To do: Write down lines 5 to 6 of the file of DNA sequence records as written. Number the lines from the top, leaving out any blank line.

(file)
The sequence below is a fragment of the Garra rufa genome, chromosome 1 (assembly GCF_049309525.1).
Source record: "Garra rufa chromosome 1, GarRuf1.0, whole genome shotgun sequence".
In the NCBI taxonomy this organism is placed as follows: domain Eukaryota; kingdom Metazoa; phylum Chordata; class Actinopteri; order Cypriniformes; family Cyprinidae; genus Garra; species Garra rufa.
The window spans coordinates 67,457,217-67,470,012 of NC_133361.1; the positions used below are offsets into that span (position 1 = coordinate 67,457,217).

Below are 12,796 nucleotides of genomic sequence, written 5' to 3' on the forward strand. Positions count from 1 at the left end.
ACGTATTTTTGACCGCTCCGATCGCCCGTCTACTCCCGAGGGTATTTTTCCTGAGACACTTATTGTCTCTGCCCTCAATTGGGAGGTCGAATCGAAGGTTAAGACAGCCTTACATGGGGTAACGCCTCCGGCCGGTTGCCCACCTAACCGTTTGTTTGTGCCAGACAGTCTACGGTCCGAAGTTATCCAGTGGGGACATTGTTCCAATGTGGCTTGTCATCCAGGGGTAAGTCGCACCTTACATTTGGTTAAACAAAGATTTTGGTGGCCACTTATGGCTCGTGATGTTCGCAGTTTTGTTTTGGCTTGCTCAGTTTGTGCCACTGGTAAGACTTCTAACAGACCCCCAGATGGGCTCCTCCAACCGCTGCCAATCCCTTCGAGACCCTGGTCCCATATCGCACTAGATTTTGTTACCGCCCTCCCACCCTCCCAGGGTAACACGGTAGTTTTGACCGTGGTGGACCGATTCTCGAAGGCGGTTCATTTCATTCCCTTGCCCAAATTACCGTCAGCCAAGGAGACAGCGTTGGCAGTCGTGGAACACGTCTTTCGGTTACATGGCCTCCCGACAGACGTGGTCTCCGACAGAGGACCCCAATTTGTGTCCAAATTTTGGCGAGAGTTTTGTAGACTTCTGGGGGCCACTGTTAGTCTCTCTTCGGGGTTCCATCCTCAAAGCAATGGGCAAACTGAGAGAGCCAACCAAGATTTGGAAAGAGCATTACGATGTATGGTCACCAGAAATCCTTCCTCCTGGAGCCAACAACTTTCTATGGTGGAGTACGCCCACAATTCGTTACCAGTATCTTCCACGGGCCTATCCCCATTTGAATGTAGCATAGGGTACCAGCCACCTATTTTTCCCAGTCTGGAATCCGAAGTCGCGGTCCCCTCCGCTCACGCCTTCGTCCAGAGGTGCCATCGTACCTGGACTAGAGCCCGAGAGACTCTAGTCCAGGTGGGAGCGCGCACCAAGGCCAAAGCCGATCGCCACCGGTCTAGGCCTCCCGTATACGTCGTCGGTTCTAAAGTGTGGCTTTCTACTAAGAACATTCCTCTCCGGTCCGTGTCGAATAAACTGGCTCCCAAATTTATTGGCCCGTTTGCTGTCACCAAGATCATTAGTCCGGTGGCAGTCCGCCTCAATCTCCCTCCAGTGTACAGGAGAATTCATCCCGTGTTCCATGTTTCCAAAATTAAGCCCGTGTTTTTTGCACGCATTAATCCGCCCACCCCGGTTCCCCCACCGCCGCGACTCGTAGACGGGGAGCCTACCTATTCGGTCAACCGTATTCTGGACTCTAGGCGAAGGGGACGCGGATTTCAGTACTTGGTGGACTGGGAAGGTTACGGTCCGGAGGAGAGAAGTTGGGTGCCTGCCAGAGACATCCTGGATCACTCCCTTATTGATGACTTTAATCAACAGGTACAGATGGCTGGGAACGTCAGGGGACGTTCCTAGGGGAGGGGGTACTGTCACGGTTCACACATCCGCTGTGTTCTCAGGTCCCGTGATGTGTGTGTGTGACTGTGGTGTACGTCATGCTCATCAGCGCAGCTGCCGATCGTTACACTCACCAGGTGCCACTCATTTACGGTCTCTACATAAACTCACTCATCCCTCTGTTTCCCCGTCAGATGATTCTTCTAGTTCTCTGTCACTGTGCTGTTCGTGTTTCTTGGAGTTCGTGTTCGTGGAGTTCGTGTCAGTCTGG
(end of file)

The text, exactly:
Below are 12,796 nucleotides of genomic sequence, written 5' to 3' on the forward strand. Positions count from 1 at the left end.
ACGTATTTTTGACCGCTCCGATCGCCCGTCTACTCCCGAGGGTATTTTTCCTGAGACACTTATTGTCTCTGCCCTCAATTGGGAGGTCGAATCGAAGGTTAAGACAGCCTTACATGGGGTAACGCCTCCGGCCGGTTGCCCACCTAACCGTTTGTTTGTGCCAGACAGTCTACGGTCCGAAGTTATCCAGTGGGGACATTGTTCCAATGTGGCTTGTCATCCAGGGGTAAGTCGCACCTTACATTTGGTTAAACAAAGATTTTGGTGGCCACTTATGGCTCGTGATGTTCGCAGTTTTGTTTTGGCTTGCTCAGTTTGTGCCACTGGTAAGACTTCTAACAGACCCCCAGATGGGCTCCTCCAACCGCTGCCAATCCCTTCGAGACCCTGGTCCCATATCGCACTAGATTTTGTTACCGCCCTCCCACCCTCCCAGGGTAACACGGTAGTTTTGACCGTGGTGGACCGATTCTCGAAGGCGGTTCATTTCATTCCCTTGCCCAAATTACCGTCAGCCAAGGAGACAGCGTTGGCAGTCGTGGAACACGTCTTTCGGTTACATGGCCTCCCGACAGACGTGGTCTCCGACAGAGGACCCCAATTTGTGTCCAAATTTTGGCGAGAGTTTTGTAGACTTCTGGGGGCCACTGTTAGTCTCTCTTCGGGGTTCCATCCTCAAAGCAATGGGCAAACTGAGAGAGCCAACCAAGATTTGGAAAGAGCATTACGATGTATGGTCACCAGAAATCCTTCCTCCTGGAGCCAACAACTTTCTATGGTGGAGTACGCCCACAATTCGTTACCAGTATCTTCCACGGGCCTATCCCCATTTGAATGTAGCATAGGGTACCAGCCACCTATTTTTCCCAGTCTGGAATCCGAAGTCGCGGTCCCCTCCGCTCACGCCTTCGTCCAGAGGTGCCATCGTACCTGGACTAGAGCCCGAGAGACTCTAGTCCAGGTGGGAGCGCGCACCAAGGCCAAAGCCGATCGCCACCGGTCTAGGCCTCCCGTATACGTCGTCGGTTCTAAAGTGTGGCTTTCTACTAAGAACATTCCTCTCCGGTCCGTGTCGAATAAACTGGCTCCCAAATTTATTGGCCCGTTTGCTGTCACCAAGATCATTAGTCCGGTGGCAGTCCGCCTCAATCTCCCTCCAGTGTACAGGAGAATTCATCCCGTGTTCCATGTTTCCAAAATTAAGCCCGTGTTTTTTGCACGCATTAATCCGCCCACCCCGGTTCCCCCACCGCCGCGACTCGTAGACGGGGAGCCTACCTATTCGGTCAACCGTATTCTGGACTCTAGGCGAAGGGGACGCGGATTTCAGTACTTGGTGGACTGGGAAGGTTACGGTCCGGAGGAGAGAAGTTGGGTGCCTGCCAGAGACATCCTGGATCACTCCCTTATTGATGACTTTAATCAACAGGTACAGATGGCTGGGAACGTCAGGGGACGTTCCTAGGGGAGGGGGTACTGTCACGGTTCACACATCCGCTGTGTTCTCAGGTCCCGTGATGTGTGTGTGTGACTGTGGTGTACGTCATGCTCATCAGCGCAGCTGCCGATCGTTACACTCACCAGGTGCCACTCATTTACGGTCTCTACATAAACTCACTCATCCCTCTGTTTCCCCGTCAGATGATTCTTCTAGTTCTCTGTCACTGTGCTGTTCGTGTTTCTTGGAGTTCGTGTTCGTGGAGTTCGTGTCAGTCTGG